17 When and how do I apply for my pension? You must apply for your pension at least four months before the date you want to retire. You can get a form from your employer, download one from the Teachers Pension Scheme website at teacherspensions.co.uk, or complete the application online. Make sure you select the correct form for the retirement option you want. If you ve been employed within the last 12 months, you employer must complete and sign too. What happens if I want to go back to teaching? Many teachers think about returning to teaching after they retire and start to draw their pension. If you return to a pensionable teaching post, you will need to complete a certificate of re-employment and you will join the latest Career Average Revalued Earnings (CARE) scheme. You can choose to opt out if you wish. If you retire at or after your NPA, your new salary plus your pension mustn t exceed your previous salary. This is known as your salary of reference and is found on your pension statement, sent to you when you retire. It is based on the highest salary you earned either in the last 12 months of work or the average of the best three consecutive years in the last ten years before you draw your pension. If you earn more than your salary of reference in any tax year, your pension will stop for the rest of that tax year. This does not apply if you phase, or have taken early retirement with actuarially reduced pension benefits. 17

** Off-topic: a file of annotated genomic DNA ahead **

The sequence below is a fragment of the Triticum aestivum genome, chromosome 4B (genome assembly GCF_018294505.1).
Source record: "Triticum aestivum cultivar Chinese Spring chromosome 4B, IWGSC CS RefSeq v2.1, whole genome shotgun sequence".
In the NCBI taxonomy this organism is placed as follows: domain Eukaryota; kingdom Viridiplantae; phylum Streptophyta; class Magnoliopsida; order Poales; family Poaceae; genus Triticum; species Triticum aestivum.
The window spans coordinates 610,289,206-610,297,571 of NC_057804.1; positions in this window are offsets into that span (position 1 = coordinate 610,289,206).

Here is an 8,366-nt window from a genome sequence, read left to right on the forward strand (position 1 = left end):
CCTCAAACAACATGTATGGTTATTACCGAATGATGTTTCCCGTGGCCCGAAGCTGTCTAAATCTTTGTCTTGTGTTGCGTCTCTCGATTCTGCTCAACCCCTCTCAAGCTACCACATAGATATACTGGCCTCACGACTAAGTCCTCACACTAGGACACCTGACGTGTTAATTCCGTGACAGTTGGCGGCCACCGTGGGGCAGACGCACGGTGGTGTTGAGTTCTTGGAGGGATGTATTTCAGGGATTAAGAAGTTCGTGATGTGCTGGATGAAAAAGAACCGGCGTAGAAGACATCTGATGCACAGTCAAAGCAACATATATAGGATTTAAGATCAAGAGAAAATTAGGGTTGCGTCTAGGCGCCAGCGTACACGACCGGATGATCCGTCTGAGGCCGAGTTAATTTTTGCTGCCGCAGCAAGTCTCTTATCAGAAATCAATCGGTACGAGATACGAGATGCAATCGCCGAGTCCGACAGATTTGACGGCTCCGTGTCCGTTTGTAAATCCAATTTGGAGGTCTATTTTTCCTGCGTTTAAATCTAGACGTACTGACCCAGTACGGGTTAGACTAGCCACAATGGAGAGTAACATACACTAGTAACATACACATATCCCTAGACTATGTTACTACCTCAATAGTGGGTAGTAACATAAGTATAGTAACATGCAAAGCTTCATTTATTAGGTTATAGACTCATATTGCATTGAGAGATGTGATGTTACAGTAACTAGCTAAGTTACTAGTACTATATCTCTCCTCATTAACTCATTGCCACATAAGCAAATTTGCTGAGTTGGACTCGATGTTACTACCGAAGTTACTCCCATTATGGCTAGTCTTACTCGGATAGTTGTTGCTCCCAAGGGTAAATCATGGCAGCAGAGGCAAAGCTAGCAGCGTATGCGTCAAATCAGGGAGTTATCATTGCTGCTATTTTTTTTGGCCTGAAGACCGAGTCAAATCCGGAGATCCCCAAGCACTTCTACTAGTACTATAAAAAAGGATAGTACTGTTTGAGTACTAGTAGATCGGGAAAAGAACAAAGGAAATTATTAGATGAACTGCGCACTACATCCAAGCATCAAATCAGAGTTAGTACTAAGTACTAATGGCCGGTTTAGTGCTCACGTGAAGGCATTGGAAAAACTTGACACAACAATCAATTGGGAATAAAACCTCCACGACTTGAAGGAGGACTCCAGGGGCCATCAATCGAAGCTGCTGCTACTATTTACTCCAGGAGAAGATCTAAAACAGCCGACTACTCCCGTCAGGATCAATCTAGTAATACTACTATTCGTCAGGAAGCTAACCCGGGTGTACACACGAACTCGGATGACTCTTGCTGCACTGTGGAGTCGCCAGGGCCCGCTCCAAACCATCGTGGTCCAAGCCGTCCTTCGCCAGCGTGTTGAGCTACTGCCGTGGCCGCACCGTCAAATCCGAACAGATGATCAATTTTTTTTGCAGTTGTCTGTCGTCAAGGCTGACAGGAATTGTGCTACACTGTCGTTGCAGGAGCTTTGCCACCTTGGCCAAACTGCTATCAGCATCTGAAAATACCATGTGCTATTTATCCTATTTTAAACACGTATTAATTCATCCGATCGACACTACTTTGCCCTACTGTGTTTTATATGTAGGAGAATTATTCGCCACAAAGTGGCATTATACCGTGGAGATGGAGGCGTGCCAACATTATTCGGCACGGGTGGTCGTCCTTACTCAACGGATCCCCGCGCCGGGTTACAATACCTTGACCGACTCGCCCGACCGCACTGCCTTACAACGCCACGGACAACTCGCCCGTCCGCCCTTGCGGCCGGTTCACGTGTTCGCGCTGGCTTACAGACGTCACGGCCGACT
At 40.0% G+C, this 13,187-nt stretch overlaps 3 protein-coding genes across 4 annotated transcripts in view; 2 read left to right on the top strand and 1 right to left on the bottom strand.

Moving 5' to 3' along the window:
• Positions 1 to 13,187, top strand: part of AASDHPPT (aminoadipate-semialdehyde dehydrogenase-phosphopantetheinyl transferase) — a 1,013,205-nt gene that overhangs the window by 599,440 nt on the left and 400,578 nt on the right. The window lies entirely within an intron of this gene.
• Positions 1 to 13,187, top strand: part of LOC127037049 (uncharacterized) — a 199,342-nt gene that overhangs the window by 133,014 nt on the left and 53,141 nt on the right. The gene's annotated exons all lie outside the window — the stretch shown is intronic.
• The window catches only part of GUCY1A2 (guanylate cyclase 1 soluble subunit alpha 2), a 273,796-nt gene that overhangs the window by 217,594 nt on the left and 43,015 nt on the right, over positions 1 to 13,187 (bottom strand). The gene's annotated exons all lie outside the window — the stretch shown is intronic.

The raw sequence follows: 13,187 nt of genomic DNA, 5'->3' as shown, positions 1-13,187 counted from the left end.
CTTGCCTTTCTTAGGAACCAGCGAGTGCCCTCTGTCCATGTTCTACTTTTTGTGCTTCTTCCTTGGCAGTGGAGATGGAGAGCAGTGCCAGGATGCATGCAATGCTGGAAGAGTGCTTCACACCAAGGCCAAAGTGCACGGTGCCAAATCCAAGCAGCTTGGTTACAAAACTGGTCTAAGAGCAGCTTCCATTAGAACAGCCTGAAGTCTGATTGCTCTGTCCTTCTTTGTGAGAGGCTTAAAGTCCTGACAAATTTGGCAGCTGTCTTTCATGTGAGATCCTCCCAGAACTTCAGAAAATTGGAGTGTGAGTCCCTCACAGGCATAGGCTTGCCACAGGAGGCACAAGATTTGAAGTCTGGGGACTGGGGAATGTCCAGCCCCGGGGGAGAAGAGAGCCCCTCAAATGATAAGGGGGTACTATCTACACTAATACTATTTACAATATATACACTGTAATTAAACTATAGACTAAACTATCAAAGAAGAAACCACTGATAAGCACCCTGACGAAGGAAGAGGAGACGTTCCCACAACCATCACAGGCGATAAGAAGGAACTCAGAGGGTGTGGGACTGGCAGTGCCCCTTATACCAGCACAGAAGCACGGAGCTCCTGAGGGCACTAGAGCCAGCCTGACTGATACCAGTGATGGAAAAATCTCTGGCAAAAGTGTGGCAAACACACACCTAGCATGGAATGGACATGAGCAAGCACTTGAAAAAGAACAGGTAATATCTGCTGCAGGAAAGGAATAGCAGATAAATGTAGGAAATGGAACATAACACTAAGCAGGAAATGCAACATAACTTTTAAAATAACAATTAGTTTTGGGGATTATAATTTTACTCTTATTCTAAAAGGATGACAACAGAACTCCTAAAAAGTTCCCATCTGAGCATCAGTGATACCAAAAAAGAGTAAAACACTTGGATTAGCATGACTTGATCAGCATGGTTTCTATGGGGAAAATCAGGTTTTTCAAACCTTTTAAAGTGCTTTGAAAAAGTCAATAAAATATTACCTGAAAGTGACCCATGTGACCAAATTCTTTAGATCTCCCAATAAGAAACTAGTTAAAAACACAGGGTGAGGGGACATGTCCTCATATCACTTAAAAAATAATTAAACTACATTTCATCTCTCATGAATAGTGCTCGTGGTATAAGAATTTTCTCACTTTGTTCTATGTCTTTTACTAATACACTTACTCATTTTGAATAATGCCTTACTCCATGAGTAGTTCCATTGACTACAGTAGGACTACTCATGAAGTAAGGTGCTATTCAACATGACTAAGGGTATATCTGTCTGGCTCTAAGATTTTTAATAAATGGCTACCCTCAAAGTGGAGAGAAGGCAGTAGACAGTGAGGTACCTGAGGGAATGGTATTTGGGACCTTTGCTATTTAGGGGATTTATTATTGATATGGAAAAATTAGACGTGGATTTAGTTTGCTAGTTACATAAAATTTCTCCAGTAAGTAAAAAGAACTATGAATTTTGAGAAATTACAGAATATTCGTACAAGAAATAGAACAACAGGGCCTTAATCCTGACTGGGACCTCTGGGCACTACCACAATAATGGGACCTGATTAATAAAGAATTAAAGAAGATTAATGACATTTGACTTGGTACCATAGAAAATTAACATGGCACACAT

18 How can I top up my benefits? If you feel you want a larger lump sum (capital) or a greater amount of income in retirement, you have a number of options. The options available are: Additional Pension Benefits Additional Voluntary Contributions from the Prudential Other pension arrangements, such as a Stakeholder, or Personal Pension For anyone with benefits under the CARE arrangement, you could also look at: Accelerated accrual (opting to have 1/45th, 1/50th or 1/55th rather than 1/57th); and/or Actuarial Adjustment buyout. You can also consider: Other Savings or investment plans, such as a New Individual Savings Account (NISA) The advantage of pensions options are that contributions are deducted from salary with tax relief on contributions, but income or capital (in excess of the 25% tax free amount) may be taxed, depending on your personal tax circumstances. Additional Pension Benefits (APB) The option to buy Past Added Years is no longer available - although if you elected to do this before the end of 2006, this will still be honoured. Instead, you now buy Additional Pension Benefits: a fixed additional amount of pension income of between 250 and 6,300 each year. This additional pension is calculated separately from your main pension benefits. The cost depends on your age and your required amount of additional pension, but it will be indexlinked both while you re working and after you retire. You can pay for Additional Pension by either lump sum or regular deduction from your salary. These deductions are made before your salary is taxed so you effectively receive tax relief on your contribution at the highest rate at which you pay income tax. The maximum payment period is 20 years and must be completed before your NPA. If you have a NPA of 60 but are in pensionable employment beyond that, then you can buy Additional Pension based on an NPA of 65. Savings and Investment plans may have greater flexibility around when you can access your money, and could also have tax advantages, but that will depend on your circumstances. 18